Mortality rates typically move smoothly over age and time. Exceptions occur, due to events such as wars and epidemics, which create, among other features, ridges in the mortality surface in a particular calendar year or for cohorts born in a particular year.
We aim to develop and evaluate new methods that better model the smooth underlying age-period mortality surface and any cohort or period ridges.
We propose two new practical methods for modelling the age-period surface of the logarithms of mortality rates. The first uses an approach similar to bivariate thin plate splines although with $L_1$ regularization. The second, which is our recommended method, also uses bivariate $L_1$ regularization but allows for smooth age-varying period and cohort effects.
Cross validation is used to compare these new methods with existing approaches. Evaluations on a multi-country dataset using four different age and period ranges as well as the simulation results indicate that the recommended method consistently gives a better estimate of the ``true” age-period mortality surface.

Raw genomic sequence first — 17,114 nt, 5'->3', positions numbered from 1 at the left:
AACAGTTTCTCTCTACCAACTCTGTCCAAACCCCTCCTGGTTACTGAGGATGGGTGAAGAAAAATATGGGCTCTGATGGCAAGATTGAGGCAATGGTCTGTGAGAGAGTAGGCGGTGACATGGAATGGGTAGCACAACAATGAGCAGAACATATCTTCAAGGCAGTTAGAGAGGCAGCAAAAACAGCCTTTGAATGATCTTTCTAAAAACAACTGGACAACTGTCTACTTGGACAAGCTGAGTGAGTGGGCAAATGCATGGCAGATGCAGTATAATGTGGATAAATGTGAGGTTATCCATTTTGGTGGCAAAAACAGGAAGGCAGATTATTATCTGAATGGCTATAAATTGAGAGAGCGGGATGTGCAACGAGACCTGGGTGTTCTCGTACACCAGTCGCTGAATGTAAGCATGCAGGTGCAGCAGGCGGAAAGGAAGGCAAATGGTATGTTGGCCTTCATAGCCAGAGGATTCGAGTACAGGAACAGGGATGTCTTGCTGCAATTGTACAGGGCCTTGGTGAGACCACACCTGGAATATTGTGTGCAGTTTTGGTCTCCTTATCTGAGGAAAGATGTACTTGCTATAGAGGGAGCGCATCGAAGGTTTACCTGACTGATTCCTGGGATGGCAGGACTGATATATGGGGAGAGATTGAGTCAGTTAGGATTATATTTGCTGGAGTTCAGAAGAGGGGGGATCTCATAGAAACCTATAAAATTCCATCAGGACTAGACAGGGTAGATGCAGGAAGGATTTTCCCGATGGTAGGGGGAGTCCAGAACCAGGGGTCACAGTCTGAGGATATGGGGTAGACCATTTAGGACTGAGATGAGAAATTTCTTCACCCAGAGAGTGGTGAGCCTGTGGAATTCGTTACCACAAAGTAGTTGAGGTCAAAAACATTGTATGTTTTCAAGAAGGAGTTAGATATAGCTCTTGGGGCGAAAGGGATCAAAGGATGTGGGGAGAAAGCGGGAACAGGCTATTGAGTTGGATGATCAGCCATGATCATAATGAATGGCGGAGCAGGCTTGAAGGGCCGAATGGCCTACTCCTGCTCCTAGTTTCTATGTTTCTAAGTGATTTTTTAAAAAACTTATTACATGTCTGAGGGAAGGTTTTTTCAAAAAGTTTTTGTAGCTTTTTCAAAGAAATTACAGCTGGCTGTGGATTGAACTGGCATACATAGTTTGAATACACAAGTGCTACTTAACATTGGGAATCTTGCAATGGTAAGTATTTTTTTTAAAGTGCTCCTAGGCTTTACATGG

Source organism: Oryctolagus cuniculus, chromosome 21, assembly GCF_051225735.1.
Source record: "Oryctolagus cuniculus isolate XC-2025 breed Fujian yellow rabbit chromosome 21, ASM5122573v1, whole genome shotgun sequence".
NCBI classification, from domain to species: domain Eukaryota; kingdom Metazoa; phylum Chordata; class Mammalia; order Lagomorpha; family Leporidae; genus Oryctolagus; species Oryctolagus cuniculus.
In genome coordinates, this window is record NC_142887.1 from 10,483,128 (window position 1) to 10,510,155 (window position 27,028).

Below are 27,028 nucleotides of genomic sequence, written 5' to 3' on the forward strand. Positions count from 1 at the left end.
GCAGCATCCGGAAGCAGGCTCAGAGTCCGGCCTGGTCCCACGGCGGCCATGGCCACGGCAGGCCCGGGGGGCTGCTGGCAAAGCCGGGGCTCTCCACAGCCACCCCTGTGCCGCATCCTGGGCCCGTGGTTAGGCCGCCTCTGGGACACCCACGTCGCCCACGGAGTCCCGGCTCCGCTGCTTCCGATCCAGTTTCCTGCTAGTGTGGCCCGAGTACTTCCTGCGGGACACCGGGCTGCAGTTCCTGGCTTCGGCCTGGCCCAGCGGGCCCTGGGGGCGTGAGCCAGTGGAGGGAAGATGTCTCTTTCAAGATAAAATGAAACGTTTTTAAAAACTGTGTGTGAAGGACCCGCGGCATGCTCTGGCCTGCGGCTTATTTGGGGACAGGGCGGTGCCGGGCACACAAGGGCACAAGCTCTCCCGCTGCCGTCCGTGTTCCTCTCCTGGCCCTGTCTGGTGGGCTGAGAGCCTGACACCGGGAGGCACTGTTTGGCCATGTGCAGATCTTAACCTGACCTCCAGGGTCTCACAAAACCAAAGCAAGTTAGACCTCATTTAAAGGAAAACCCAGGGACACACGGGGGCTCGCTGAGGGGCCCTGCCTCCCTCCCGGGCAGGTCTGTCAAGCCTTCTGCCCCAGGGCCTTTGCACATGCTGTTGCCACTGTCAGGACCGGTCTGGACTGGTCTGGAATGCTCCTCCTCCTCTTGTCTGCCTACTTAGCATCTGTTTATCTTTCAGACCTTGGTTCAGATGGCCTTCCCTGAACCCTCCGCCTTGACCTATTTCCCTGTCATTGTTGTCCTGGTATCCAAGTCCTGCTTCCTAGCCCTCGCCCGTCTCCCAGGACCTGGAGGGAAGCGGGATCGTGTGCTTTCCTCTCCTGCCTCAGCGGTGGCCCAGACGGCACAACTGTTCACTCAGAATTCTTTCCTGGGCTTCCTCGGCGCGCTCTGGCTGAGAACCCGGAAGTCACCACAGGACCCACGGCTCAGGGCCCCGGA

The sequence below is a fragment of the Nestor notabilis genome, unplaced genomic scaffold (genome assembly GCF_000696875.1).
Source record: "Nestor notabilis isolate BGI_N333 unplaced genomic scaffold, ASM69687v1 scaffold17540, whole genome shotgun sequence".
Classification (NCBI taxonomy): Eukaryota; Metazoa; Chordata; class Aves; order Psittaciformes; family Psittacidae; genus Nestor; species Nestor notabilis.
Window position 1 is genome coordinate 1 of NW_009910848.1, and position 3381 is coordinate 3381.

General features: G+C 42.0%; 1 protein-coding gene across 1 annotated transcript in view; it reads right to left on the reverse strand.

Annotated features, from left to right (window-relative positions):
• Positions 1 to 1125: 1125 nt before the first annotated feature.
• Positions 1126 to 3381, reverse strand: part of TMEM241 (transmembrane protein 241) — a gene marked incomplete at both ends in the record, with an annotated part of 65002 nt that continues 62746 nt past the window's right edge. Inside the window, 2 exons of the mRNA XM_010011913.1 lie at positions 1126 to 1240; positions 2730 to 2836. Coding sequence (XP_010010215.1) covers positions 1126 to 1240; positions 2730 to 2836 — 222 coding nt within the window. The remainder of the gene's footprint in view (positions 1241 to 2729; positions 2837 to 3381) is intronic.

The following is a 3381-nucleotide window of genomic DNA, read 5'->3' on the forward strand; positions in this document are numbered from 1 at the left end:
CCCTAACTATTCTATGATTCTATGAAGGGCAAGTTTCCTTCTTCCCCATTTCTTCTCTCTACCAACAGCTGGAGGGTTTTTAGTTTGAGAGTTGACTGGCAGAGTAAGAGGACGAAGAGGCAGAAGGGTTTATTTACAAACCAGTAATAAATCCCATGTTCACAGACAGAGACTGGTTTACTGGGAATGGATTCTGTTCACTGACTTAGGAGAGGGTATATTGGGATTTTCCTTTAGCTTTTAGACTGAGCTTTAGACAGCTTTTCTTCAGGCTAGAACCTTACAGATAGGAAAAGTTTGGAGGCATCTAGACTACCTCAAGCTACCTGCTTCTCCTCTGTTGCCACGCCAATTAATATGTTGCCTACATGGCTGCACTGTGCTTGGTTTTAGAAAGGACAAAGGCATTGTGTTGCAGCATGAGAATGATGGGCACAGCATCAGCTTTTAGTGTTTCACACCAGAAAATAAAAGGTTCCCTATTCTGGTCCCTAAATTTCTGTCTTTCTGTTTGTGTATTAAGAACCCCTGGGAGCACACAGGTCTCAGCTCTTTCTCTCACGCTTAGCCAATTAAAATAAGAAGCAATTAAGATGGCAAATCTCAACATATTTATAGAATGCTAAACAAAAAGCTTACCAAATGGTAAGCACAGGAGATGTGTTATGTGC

Explicit modelling of cohort and period ridges in the mortality surface, using of $L_1$ norm for regularization and measuring errors as well as using two dimensions for smoothing, all improves accuracy and provides greater insight into the underlying mortality dynamics.
The new methods provide more accurate and nuanced models of the age-period mortality surface, informing mortality modelling, analysis and forecasting. Although designed for the modelling of mortality rates they can be applied to any bivariate data with occasional ridges and extend the statistical literature on quantile smoothing.
Keywords: Bivariate data, nonparametric smoothing, mortality rates, graduation, cohort effects, period effects.